Fossil fuels like coal, petroleum and natural gas are nonrenewable sources of energy. They were formed from plants and animals remain (millions of years ago) and their deposits are found beneath the earth. For this modern society the demand of energy is increasing day by day. Fossil fuels are the main source to meet our 85% of total demand of energy. Coal is supposed to recoup its position as a major energy source. Basically coal is segregated into four major classes; lignite, sub-bituminous, bituminous and anthracite [1,2].
Coal is combustible and carbonaceous solid that is obtained by decomposition of plants because of pressure, temperature and compact force. We can differentiate the types of coal from high rank to low rank according to their colors from brown to black respectively. The source of vegetation contains from low plant forms i.e., moss to significant woody plant precursors. Although the heating value is provided by the carbon contents of coal, however the other factors such as moisture contents, ash contents and sulfur contents play an important role for defining the rank for a particular source of coal. The top ranked coal is anthracite with highest contents of carbon e.g., 86-98% and having a calorific value of ranges from 22-28 million BTU/ton. It contains low percentage of volatile elements and is used for commercial and residual purposes. Bituminous and Sub-bituminous coals have calorific values of ranges from 20-30 million BTU/ton and 17-23.5 million Btu/ton respectively. These coals are present in dark to dark brown colors and are commonly utilized as a fuel for energy generation & metallurgical Purpose. The lowest rank of coal is lignite with brown color; it is solely used as fuel for electricity generation. Lignite coals have calorific values ranges from 9 to 17 million Btu/ ton .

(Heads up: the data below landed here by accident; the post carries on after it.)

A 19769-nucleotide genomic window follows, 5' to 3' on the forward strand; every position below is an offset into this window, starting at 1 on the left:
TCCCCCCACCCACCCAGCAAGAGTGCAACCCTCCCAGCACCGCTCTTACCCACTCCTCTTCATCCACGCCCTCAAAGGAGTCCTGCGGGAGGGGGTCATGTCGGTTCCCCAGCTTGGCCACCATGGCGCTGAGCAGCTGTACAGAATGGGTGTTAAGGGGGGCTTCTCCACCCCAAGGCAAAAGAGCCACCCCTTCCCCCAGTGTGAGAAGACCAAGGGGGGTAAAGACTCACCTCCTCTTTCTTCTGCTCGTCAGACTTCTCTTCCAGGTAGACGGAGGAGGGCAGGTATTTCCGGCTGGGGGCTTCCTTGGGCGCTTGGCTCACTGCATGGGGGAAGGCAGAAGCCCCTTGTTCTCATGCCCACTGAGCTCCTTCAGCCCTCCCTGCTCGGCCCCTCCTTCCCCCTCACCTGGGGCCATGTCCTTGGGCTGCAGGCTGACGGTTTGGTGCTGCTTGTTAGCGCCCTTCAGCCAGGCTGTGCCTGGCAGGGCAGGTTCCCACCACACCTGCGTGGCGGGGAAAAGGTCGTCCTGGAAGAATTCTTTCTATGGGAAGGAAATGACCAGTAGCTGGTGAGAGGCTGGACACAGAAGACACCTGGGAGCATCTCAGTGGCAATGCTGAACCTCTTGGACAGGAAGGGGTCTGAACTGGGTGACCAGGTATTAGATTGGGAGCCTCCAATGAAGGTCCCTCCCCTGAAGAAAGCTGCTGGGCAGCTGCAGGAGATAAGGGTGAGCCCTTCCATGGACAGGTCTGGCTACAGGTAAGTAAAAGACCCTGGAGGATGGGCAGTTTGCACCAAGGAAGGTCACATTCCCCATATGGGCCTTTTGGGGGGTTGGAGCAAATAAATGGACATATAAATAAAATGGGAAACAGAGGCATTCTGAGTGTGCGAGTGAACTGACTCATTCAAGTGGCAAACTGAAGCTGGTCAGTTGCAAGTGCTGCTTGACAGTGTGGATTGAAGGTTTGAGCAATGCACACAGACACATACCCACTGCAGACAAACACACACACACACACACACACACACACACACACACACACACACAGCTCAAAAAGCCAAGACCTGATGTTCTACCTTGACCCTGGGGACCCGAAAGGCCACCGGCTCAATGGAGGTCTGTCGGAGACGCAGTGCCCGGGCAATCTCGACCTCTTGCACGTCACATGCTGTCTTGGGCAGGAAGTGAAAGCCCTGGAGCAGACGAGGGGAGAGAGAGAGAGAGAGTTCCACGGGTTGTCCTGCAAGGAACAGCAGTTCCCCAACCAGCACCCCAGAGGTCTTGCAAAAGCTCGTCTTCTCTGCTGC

In late 18th century coal was commercially used by the north-western railways during colonial regime after uncovering of coal in Balochistan area which is now a province of Pakistan. At present total coal reserves of Pakistan are estimated about 184.5 billion tons including newly discovered deposits of Thar coal having lower contents of sulfur. Various minerals are associated with the composition of coal; the combustion of coal produces notable amounts of solid residues such as fly ash. While transportation or disposal operations these wastes are come into contact with water leading to leaching out the various toxic elements such as nickel, lead, cadmium, zinc, chromium and mercury from the ashes which contaminate the ground water and soil. While the other inorganic constituents such as potassium, sodium and zirconium associated with minerals are present in trace amounts in coal [4,5].